Waving Your Flag Loud and Proud

When Stella was first diagnosed with dyslexia, her dad and I were devastated.  We were so worried that Stella was now labeled with a disability. We were not sure how to process this, and we weren't sure how to explain it to people or Stella.  Should we tell people that Stella has dyslexia?  Should we tell Stella?  Do we want her to be labeled? What is the right answer? The answer I tell now to all of my parents is to wave the flag loud and proud.  


There are countless famous people with dyslexia.  Tell your kids who they are!

When we sent Stella for an interview at The Stephen Gaynor School, we foolishly didn't tell her yet that she has dyslexia. When she got home from the interview, the first thing she asked was if she has dyslexia, because all of the kids at the school did. I answered yes!  We talked about how smart her brain was, and all of the famous people that have dyslexia. She was so incredibly relieved to get an answer for why she had trouble reading and spelling.  She said, "Ok then, what's the plan to help me?" And we had a plan! Send her to Stephen Gaynor School where she would receive multi-sensory  academic remediation. Stella became empowered by the knowledge of her learning difference.  She told everyone.  When she can't spell a word, or can't decode a text, she knows why.  She also knows to ask for help and to advocate for herself. She knows how intelligent she is, and that she has many special gifts. Dyslexia doesn't define her, but it is part of who she is.  It is what makes her Stella and unique. 

So parents. please empower your children to seek help and support when they need it, and to never be ashamed of their abilities and limitations.  LET THE FLAG FLY!

I Am So De/light/ed!

When you see the work of direct Multi-Sensory Instruction come to life, it is truly remarkable. One of the students that I have been working with, let's call her Lucy, has made great strides in her reading since I started working with her in September.  She has quite severe dyslexia, but otherwise an extraordinarily bright, hardworking, and sweet child.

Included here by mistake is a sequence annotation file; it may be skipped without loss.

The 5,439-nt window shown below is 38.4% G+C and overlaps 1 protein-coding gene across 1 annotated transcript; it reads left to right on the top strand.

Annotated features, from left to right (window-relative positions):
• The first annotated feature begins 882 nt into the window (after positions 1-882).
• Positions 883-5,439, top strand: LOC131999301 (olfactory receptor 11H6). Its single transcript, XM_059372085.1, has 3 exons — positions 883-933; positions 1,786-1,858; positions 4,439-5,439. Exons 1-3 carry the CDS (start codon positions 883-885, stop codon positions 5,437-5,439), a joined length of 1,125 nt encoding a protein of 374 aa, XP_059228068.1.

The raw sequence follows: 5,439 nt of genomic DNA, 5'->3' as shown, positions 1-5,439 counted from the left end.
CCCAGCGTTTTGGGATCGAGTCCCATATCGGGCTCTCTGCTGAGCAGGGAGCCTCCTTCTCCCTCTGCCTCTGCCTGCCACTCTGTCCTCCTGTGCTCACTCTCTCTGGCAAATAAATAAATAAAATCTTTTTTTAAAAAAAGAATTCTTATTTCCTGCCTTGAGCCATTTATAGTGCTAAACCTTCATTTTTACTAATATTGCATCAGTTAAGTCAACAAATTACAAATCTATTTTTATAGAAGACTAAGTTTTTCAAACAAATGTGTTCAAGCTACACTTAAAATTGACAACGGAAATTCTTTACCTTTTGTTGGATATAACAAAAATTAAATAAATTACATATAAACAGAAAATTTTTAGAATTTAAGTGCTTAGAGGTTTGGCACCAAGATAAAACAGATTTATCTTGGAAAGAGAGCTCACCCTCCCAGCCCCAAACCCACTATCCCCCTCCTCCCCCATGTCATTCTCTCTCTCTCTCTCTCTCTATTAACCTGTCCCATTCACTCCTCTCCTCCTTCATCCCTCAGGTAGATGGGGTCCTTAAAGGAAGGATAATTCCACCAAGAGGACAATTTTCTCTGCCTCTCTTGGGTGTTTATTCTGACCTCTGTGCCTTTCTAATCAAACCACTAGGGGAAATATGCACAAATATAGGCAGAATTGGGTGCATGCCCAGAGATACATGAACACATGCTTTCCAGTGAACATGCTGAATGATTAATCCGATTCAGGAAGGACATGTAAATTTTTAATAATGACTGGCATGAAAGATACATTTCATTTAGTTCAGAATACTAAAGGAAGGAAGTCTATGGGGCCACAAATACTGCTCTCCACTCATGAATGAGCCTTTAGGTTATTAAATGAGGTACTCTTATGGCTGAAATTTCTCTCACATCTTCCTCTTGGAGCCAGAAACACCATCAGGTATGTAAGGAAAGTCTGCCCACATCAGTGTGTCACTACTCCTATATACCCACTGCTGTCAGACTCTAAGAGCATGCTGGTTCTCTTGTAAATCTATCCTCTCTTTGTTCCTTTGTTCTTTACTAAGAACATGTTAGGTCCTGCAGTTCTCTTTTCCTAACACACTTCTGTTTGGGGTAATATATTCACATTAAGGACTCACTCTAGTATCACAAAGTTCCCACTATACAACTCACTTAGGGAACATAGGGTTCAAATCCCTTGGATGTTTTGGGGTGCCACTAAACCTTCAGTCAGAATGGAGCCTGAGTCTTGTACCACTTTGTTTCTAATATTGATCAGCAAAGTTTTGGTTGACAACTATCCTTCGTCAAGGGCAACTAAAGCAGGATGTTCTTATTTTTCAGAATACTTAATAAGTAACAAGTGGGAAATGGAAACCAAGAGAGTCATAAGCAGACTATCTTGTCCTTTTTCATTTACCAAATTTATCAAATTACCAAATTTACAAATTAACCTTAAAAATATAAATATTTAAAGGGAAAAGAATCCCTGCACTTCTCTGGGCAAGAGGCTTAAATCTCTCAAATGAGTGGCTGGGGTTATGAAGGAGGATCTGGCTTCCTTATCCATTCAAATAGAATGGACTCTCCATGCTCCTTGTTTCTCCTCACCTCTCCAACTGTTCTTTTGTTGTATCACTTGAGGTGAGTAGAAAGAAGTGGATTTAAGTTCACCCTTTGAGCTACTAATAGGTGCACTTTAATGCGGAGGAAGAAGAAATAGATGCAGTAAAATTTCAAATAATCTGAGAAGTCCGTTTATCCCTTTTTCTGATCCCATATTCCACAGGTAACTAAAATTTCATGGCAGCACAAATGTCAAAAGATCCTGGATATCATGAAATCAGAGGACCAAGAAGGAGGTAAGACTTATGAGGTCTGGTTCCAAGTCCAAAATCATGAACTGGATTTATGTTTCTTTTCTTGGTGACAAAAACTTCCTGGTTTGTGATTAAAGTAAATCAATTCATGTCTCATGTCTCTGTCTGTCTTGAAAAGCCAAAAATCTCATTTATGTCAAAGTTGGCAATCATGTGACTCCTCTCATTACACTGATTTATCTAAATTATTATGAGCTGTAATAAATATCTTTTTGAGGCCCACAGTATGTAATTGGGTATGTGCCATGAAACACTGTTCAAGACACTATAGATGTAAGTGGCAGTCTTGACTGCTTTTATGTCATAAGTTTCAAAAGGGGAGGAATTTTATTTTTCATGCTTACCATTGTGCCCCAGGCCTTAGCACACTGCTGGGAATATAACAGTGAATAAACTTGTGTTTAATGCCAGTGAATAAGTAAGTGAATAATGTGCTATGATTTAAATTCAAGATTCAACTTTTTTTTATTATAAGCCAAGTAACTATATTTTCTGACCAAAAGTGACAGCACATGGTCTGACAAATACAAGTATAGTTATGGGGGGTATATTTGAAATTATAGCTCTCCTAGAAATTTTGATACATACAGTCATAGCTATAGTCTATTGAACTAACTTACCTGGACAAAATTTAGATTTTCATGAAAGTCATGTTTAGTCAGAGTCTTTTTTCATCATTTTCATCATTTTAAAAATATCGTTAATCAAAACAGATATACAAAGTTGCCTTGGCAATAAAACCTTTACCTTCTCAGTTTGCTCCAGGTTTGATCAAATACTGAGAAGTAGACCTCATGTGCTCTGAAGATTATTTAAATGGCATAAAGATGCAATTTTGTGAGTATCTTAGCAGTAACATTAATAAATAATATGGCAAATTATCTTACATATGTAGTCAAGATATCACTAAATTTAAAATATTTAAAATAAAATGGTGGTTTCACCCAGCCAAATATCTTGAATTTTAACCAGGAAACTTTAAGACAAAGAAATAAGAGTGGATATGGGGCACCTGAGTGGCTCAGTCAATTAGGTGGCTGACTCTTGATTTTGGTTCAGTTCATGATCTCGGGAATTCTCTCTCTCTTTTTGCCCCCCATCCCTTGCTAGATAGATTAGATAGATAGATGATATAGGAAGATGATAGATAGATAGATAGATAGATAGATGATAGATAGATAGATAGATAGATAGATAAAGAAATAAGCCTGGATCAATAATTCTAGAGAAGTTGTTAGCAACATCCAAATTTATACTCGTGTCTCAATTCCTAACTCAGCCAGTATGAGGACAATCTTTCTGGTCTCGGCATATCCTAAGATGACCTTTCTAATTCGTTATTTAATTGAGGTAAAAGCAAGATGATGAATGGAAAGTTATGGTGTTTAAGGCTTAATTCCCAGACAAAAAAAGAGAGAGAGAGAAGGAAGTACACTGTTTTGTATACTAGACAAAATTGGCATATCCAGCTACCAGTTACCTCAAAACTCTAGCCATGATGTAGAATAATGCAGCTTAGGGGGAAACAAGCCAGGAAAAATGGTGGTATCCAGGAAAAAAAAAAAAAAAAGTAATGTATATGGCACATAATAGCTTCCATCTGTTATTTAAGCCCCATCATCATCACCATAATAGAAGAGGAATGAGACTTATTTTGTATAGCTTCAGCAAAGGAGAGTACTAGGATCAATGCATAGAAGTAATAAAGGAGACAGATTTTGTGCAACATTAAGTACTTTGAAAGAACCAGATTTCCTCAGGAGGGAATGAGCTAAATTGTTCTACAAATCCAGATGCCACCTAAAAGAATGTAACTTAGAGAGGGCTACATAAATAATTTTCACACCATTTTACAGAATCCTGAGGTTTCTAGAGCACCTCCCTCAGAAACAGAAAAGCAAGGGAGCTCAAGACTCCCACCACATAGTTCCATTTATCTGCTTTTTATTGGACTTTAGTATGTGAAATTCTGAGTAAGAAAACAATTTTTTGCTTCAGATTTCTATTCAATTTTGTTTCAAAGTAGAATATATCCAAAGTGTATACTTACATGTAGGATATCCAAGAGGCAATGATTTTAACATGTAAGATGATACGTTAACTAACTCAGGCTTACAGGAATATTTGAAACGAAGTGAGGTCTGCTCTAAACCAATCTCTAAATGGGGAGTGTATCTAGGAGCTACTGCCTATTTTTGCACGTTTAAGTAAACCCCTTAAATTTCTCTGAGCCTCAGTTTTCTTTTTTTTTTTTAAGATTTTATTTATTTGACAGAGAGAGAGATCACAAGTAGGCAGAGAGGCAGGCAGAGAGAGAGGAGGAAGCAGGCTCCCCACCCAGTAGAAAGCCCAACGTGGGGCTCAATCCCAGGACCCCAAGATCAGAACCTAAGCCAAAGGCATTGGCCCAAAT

When we first started, Lucy could not with any fluency, read simple one syllable words, such as big, ship, bath, etc. Yet through a systematic multi-sensory remediation, she now can decode with accuracy multi-syllable words including sophisticated words with prefixes and suffixes. 

So this is how it works... In order to get to this point, we needed to literally build Lucy's foundation from the ground up.  She learned the different sounds of the vowels, the syllable patterns, the rules for spelling, one by one by one. 

But what happened last week, is that it all came together in the most brilliant way.  We were both elated and ecstatic that she was able to read DELIGHTED! 

  • She knew that igh said long /i/.

  • She knew that de- is a open syllable prefix.

  • She knew that -ed is a suffix that says /ed/ after the letter t.

These things that she knew, I taught her directly and individually over the course of multiple lessons. This is how it works.  The children become experts understanding  the code of the English Language. Fantastic! I am absolutely delighted!

Running Through Open Doors..

My friend always says that if a door is open, go through it.  This can be a very scary concept. What if the door leads to something REALLY BAD or DANGEROUS?  But what if it leads to some amazing opportunity? A wonderful experience? There is really no way of knowing unless you just take those steps forward through the open door. 

I have been working on opening my own doors lately.  I am making connections, seeking opportunities, moving forward in my own career.  It is very scary and daunting, but sooo exciting! My two girls are watching me, and hopefully learning from my passion and enthusiasm.  Teaching children how to read is an incredibly rewarding experience, because you see a child opening their eyes to success and feeling confident enough to walk through their own doors.  As they succeed, I become more confident as well.  Success breeds success. Its a wonderful cycle.